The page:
Here I intend to demonstrate how this form of analysis, or how this version of a sociology of knowledge, might be put into practice, drawing on Smith’s work on textually-mediated social relations (Smith 1990a, 1990b, 2006b). This refers to the ways in which our understandings of contemporary society are “to a large extent mediated to us by texts of various kinds” (Smith 1990b, 61). Case files, minutes of meetings, court and assessment reports, and so on, act as versions of reality which embody, and yet also conceal, the workings of institutional power. Smith describes the social world as textually mediated, and notes the conversion of people into ‘cases’ as a classic social work move (Smith 1990a, 220).
The ‘Standard Family’:
Smith’s essay, ‘The Standard North American Family: SNAF as an ideological code’ (Smith 1999), argued that ‘SNAF’ works as “a schema that replicates its organization in multiple and various sites” (1999, 159), and that it works to identify “deviant instances” (1999, 160). She said:
“SNAF-infected texts are all around us. They give discursive body and substance to a version of The Family that masks the actualities of people’s lives and inserts an implicit evaluation into accounts of ways of living together in households or forming economically and emotionally supportive relationships that do not accord with SNAF” (Smith 1999, 171).
I am interested in the ways in which these evaluative processes are used when lesbians and gay men, who wish to adopt or foster children, apply to an agency and are formally assessed by social workers. Lesbian and gay foster care and adoption asks challenging questions about any ‘standard family’ model, since it does not accord with the adult male/female couple with children or, more strictly, the “capacity to generate [such] formulations” (Smith 1999, 246), in terms of sexuality, family ‘type’ or biologically-derived kin relations (Hicks, forthcoming). Social work is involved in assessing these questions and in representing them in textual form.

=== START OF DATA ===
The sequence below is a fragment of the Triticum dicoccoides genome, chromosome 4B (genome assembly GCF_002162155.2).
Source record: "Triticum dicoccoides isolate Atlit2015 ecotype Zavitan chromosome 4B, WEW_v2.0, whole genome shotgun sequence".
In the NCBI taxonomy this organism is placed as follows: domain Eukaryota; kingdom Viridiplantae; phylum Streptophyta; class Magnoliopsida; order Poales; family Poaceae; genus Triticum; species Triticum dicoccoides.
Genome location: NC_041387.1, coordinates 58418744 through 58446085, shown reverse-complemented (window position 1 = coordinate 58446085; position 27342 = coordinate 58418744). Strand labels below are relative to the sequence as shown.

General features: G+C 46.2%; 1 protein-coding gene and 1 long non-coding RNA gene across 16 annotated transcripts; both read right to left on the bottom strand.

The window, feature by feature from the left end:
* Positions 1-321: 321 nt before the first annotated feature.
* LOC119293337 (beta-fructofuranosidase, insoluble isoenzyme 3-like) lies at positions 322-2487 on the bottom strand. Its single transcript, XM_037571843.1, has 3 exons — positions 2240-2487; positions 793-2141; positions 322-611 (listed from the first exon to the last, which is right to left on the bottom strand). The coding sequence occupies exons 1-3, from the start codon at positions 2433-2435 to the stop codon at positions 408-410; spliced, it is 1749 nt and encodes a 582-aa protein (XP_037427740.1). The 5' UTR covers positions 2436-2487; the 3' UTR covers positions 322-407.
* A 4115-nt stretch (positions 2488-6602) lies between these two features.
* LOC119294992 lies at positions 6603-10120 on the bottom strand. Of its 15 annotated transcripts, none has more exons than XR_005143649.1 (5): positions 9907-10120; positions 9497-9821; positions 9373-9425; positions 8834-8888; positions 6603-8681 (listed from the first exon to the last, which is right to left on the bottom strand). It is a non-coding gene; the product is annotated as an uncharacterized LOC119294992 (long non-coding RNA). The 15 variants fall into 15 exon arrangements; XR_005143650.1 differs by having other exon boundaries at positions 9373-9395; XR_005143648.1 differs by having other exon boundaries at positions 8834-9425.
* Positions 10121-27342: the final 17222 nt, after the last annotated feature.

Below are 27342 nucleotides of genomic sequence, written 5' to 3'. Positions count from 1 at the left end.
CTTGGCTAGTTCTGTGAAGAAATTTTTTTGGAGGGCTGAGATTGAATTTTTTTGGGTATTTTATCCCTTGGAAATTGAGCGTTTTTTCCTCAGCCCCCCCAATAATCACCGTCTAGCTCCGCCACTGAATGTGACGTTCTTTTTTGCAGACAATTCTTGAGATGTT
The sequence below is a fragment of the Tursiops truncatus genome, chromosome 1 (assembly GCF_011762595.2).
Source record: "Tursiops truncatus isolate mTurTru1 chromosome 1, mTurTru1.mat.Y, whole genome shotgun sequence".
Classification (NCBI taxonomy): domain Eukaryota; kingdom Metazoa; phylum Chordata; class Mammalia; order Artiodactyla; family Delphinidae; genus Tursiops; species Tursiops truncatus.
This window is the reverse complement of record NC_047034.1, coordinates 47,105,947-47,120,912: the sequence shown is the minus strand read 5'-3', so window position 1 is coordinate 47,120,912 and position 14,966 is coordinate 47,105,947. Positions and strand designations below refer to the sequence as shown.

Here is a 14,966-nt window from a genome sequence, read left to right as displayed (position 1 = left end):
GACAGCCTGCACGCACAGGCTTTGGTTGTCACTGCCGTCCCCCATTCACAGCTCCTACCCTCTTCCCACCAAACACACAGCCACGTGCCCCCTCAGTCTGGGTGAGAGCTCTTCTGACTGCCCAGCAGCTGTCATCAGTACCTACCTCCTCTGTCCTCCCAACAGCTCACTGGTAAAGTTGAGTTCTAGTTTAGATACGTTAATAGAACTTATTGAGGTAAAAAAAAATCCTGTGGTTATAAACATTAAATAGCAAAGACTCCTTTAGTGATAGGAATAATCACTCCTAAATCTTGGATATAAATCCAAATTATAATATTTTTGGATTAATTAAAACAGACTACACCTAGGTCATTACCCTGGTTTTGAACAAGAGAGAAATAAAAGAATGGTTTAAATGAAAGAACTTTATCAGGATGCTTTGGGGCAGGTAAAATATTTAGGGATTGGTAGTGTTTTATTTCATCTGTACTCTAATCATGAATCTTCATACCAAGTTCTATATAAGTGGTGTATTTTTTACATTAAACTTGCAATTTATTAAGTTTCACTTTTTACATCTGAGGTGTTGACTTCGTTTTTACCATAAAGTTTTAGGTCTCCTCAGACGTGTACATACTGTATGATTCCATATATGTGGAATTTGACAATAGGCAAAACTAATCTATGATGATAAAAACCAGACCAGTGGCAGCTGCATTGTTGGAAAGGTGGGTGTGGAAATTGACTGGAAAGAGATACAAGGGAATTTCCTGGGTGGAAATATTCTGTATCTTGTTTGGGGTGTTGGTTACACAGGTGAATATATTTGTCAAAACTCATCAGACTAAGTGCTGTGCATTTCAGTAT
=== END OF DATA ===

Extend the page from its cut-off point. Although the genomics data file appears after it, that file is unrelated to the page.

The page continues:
Smith has noted that, “in organizations concerned with processing people, characteristic forms of co-ordinating work processes focused on individuals are textual…Individuals are known as ‘cases’ under the interpretive aegis of their records. When decisions are to be made their ‘current status’ is located in the textual traces of their past contained therein” (Smith 1990a, 220). In the case of foster care and adoption applicants in UK, social workers complete a formal report that takes a textual form. So this raises some interesting research questions: how do lesbian/gay lives become textual forms, and by what organizational categories are those lives disciplined?
I argue that one example of the ways in which gay/lesbian categories are disciplined is via the use of ‘the gender role model’ (Hicks 2000, 2006, 2008a). That is, a concern that lesbians and gay men will not be able to provide proper gender role models for children in their care is virtually ubiquitous within foster care and adoption work. ‘Gender role model’ is an institutional category for social work: it is raised by social workers, by managers or by foster care and adoption panel members almost without fail in relation to gay men and lesbians. It has been regularly talked about in my interviews with lesbian and gay carers, with social workers and managers, in training with social workers and students, in support groups for gay and lesbian carers, and is identified in further research (Clarke 2006; Clarke & Kitzinger 2005; Riggs 2007; Riggs & Augoustinos 2009).
But ‘gender role’ is a prime example of treating gender as already given. That is, gender is treated as a thing that must be passed on to children, rather than seeing it as an activity of people (Kessler & McKenna 1985). As Judith Butler has argued, “the child figures in [these debates] as a dense site for the transfer and reproduction of culture, where ‘culture’ carries with it implicit norms” (Butler 2004, 110). That is, the child figures as a dense site for the reproduction of (normative) gender. This is also part of the relations of ruling that govern our lives through gender (Hicks 2008a). A concept [‘gender role’] replaces the actual doing of gender – gender is assumed to be a thing acquired. Something ‘out there’ [‘gender’] is taken to correspond with the concept as though it is real, a process Smith refers to as the “blob-ontology” of much sociology (Smith 2005, 56). I aim to demonstrate these processes through analysis of the textual co-ordination of social reality, and will return to the gender role example.
How Texts Coordinate